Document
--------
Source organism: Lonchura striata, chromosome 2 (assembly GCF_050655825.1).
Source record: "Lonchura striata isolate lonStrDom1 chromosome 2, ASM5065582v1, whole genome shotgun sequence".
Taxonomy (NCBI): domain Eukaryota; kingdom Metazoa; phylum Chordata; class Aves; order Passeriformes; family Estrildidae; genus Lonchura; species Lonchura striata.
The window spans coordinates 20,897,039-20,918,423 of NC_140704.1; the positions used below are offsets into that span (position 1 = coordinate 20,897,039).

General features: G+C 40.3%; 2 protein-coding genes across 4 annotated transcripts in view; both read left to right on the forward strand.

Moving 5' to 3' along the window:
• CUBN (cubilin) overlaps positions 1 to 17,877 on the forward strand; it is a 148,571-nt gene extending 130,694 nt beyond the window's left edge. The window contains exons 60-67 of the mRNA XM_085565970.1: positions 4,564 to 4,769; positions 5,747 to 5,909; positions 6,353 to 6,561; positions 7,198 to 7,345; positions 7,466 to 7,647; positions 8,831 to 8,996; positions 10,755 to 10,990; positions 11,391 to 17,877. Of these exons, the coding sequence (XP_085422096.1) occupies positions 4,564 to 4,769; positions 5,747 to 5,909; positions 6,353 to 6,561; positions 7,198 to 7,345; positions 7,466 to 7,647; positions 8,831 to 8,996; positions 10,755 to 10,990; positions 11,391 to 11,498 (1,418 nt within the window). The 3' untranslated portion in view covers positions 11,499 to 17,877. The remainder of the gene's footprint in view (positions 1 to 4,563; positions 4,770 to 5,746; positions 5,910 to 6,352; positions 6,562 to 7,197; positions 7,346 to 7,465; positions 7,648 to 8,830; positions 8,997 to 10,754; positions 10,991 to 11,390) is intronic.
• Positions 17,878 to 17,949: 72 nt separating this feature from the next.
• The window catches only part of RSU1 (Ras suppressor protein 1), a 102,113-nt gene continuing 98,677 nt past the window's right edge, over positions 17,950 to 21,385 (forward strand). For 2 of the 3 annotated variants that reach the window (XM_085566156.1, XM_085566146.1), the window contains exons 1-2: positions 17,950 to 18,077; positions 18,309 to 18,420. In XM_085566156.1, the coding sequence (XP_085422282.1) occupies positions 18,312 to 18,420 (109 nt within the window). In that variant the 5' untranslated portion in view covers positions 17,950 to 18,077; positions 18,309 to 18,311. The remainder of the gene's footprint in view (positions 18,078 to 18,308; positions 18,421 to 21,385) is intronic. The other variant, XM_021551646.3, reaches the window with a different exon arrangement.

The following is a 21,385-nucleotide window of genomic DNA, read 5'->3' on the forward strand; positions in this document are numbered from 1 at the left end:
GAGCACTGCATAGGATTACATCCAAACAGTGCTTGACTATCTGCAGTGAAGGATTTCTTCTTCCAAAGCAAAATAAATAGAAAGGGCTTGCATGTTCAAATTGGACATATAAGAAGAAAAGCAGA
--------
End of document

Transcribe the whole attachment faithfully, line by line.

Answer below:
Source organism: Lonchura striata, chromosome 2 (assembly GCF_050655825.1).
Source record: "Lonchura striata isolate lonStrDom1 chromosome 2, ASM5065582v1, whole genome shotgun sequence".
Taxonomy (NCBI): domain Eukaryota; kingdom Metazoa; phylum Chordata; class Aves; order Passeriformes; family Estrildidae; genus Lonchura; species Lonchura striata.
The window spans coordinates 20,897,039-20,918,423 of NC_140704.1; the positions used below are offsets into that span (position 1 = coordinate 20,897,039).

General features: G+C 40.3%; 2 protein-coding genes across 4 annotated transcripts in view; both read left to right on the forward strand.

Moving 5' to 3' along the window:
• CUBN (cubilin) overlaps positions 1 to 17,877 on the forward strand; it is a 148,571-nt gene extending 130,694 nt beyond the window's left edge. The window contains exons 60-67 of the mRNA XM_085565970.1: positions 4,564 to 4,769; positions 5,747 to 5,909; positions 6,353 to 6,561; positions 7,198 to 7,345; positions 7,466 to 7,647; positions 8,831 to 8,996; positions 10,755 to 10,990; positions 11,391 to 17,877. Of these exons, the coding sequence (XP_085422096.1) occupies positions 4,564 to 4,769; positions 5,747 to 5,909; positions 6,353 to 6,561; positions 7,198 to 7,345; positions 7,466 to 7,647; positions 8,831 to 8,996; positions 10,755 to 10,990; positions 11,391 to 11,498 (1,418 nt within the window). The 3' untranslated portion in view covers positions 11,499 to 17,877. The remainder of the gene's footprint in view (positions 1 to 4,563; positions 4,770 to 5,746; positions 5,910 to 6,352; positions 6,562 to 7,197; positions 7,346 to 7,465; positions 7,648 to 8,830; positions 8,997 to 10,754; positions 10,991 to 11,390) is intronic.
• Positions 17,878 to 17,949: 72 nt separating this feature from the next.
• The window catches only part of RSU1 (Ras suppressor protein 1), a 102,113-nt gene continuing 98,677 nt past the window's right edge, over positions 17,950 to 21,385 (forward strand). For 2 of the 3 annotated variants that reach the window (XM_085566156.1, XM_085566146.1), the window contains exons 1-2: positions 17,950 to 18,077; positions 18,309 to 18,420. In XM_085566156.1, the coding sequence (XP_085422282.1) occupies positions 18,312 to 18,420 (109 nt within the window). In that variant the 5' untranslated portion in view covers positions 17,950 to 18,077; positions 18,309 to 18,311. The remainder of the gene's footprint in view (positions 18,078 to 18,308; positions 18,421 to 21,385) is intronic. The other variant, XM_021551646.3, reaches the window with a different exon arrangement.

The following is a 21,385-nucleotide window of genomic DNA, read 5'->3' on the forward strand; positions in this document are numbered from 1 at the left end:
GAGCACTGCATAGGATTACATCCAAACAGTGCTTGACTATCTGCAGTGAAGGATTTCTTCTTCCAAAGCAAAATAAATAGAAAGGGCTTGCATGTTCAAATTGGACATATAAGAAGAAAAGCAGA